USC will host an event on March 3 to help vaccinate more people in the South L.A. community. This event comes in addition to other initiatives set out by the university to bridge the gap in vaccine access between wealthier regions of L.A. County and the South and East Los Angeles areas, officials announced at a press conference last week.

Although more effort has been put behind opening accessible testing sites across the city, vaccine equity remains a problem in Los Angeles County, according to a recent map from the Los Angeles Times.

Black, Indigenous and Latinx people are most at risk for contracting and dying from COVID-19, yet these communities are also less likely to be vaccinated and have accessible testing sites. These populations face a disproprotionate amount of risks as they’re more likely to lack access to health care and safe housing, work in essential jobs and face discrimination within the medical field, according to the Centers for Disease Control.

About 2.2 million vaccines have been administered in L.A. County, according to the Official California State Government. About 20% of people in L.A. County who received the vaccine have been white, while just below a quarter of vaccine recipients in the county are Latinx, the group that has faced the highest death rates from the coronavirus. However, Black people make up less than 5% of that vaccinated population.

According to David Roman, a USC professor of English and American studies and ethnicity, medical service inequities have existed far before the pandemic in areas across Los Angeles.

“There’s a smaller provider to patient ratio in [South L.A.],” Roman said. “That was a preexisting condition before COVID-19 came around… that meant that there’s fewer doctors per individual here in this area.”

On Friday, USC President Carol Folt revealed a campus vaccination plan to inoculate 1,200 people each week when supplies allow, which includes a bi-weekly testing program for undergraduates. As the USC community is developing a plan to help vaccinate students, USC experts held a virtual press conference on Feb. 23 to discuss COVID-19 and vaccine initiatives for the greater Los Angeles community.

Felipe Osorno, an executive administrator at USC Keck Medical Center, acknowledged vaccine distribution disparities by addressing different socioeconomic statuses in L.A. neighborhoods and comparing areas like Beverly Hills to Boyle Heights.

“Boyle Heights only has about 6% of adults vaccinated compared to other parts of the city,” said Osorno.

According to a map from the Los Angeles Times, one in 15 Boyle Heights residents has received a vaccine, whereas one in four Beverly Hills residents has been vaccinated against COVID-19.

Wealthier and whiter neighborhoods, such as Santa Monica, Beverly Hills and Culver City have a higher vaccination rate, while areas like Watts and Baldwin Hills have lower vaccination rates. These disparities may be related to variations in vaccination site locations. For example, as reported by LA Public Health mapping, Santa Monica has 18 vaccination sites compared to the six in Compton, even though both cities have similar population sizes.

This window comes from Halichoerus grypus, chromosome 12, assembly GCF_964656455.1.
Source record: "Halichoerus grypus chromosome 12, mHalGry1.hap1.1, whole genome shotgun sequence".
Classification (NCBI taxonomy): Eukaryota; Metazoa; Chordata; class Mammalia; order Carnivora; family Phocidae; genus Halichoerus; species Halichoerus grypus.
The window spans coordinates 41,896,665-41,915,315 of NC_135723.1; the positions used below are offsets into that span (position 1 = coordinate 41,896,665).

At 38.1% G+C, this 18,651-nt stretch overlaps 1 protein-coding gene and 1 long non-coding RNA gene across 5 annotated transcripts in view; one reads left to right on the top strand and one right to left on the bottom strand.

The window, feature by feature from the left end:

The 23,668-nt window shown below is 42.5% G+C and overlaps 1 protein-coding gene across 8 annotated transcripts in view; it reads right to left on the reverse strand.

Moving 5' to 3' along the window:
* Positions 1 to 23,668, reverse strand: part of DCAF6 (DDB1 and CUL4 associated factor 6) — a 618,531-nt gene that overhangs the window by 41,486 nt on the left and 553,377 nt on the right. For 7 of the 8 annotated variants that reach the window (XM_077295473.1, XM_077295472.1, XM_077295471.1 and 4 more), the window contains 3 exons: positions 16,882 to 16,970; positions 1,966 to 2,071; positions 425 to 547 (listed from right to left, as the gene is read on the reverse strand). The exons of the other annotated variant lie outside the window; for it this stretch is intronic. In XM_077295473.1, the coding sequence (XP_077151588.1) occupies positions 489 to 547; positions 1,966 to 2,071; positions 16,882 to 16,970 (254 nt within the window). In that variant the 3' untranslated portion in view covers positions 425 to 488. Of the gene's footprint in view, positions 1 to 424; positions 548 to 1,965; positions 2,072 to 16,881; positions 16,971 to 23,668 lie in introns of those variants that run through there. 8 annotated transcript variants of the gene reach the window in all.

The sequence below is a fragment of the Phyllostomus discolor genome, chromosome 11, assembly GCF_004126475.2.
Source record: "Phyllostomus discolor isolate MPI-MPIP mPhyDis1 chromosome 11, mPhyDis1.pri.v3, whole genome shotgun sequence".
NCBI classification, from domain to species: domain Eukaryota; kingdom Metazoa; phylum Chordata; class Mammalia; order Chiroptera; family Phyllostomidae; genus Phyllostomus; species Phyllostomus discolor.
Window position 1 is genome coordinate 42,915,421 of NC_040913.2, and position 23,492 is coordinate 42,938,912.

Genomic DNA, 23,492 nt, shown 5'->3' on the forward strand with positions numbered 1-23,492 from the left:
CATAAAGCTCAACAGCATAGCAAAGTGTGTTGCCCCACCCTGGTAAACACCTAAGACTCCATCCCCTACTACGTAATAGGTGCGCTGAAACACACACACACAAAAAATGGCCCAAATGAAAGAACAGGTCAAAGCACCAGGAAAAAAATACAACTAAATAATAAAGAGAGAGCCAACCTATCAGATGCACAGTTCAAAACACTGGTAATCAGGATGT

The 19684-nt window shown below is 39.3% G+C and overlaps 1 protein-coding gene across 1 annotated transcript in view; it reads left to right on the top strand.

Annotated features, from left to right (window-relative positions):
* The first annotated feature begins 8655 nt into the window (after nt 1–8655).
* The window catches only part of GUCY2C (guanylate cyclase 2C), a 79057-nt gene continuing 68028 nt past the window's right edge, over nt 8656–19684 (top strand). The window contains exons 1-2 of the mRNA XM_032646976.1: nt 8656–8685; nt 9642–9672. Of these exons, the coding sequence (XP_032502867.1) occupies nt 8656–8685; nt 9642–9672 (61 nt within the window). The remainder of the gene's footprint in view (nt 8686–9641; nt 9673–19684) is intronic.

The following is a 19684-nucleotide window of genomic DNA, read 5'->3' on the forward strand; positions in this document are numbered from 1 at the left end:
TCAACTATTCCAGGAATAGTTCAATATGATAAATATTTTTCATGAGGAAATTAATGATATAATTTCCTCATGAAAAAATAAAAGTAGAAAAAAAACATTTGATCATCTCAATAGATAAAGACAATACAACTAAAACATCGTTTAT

Many school districts and community health centers in South L.A. are also attempting to increase the accessibility and availability of the vaccine to communities of color.

Los Angeles Unified School District is working to ease the disparities in testing in marginalized populations by offering free COVID-19 testing to students through an online scheduling system.

A part of the Southside Coalition of Community Health Centers, the Central City Community Health Center runs a number of units in the area that specifically work with underserved communities.

Dr. Sommer Kaskowitz, chief clinical officer at Central City Community Health Center, said  there is demand for the vaccine, “but there is a lot of resistance that we’ve encountered within the [South L.A.] community.”

“We are having a little trouble finding enough patients to come in on a regular weekly basis to get everybody in to use our vaccines,” Kaskowitz said.

Throughout the press conference, USC said it has made a commitment to aid in the process of closing the disparity gap regarding vaccination distribution in South L.A. There is pressure for the university to partner with community organizations in South L.A. to help answer questions and battle uncertainty.

“The natural hesitancy with different vaccinations and health care in general is part of what we’re trying to tackle to reduce the inequity,” Osorno said.

USC has also implemented an initiative to partner with community organizations in East L.A. in and around Boyle Heights specifically, Osorno said. These collaborations include using churches, community centers, recreation centers and senior living facilities, as they have an established relationship with the locals. Through that partnership, 420 members from vulnerable communities were able to be vaccinated on one Saturday in February.

“We will continue these efforts because the gaps are large, and we want to make sure we help close them,” Osorno said.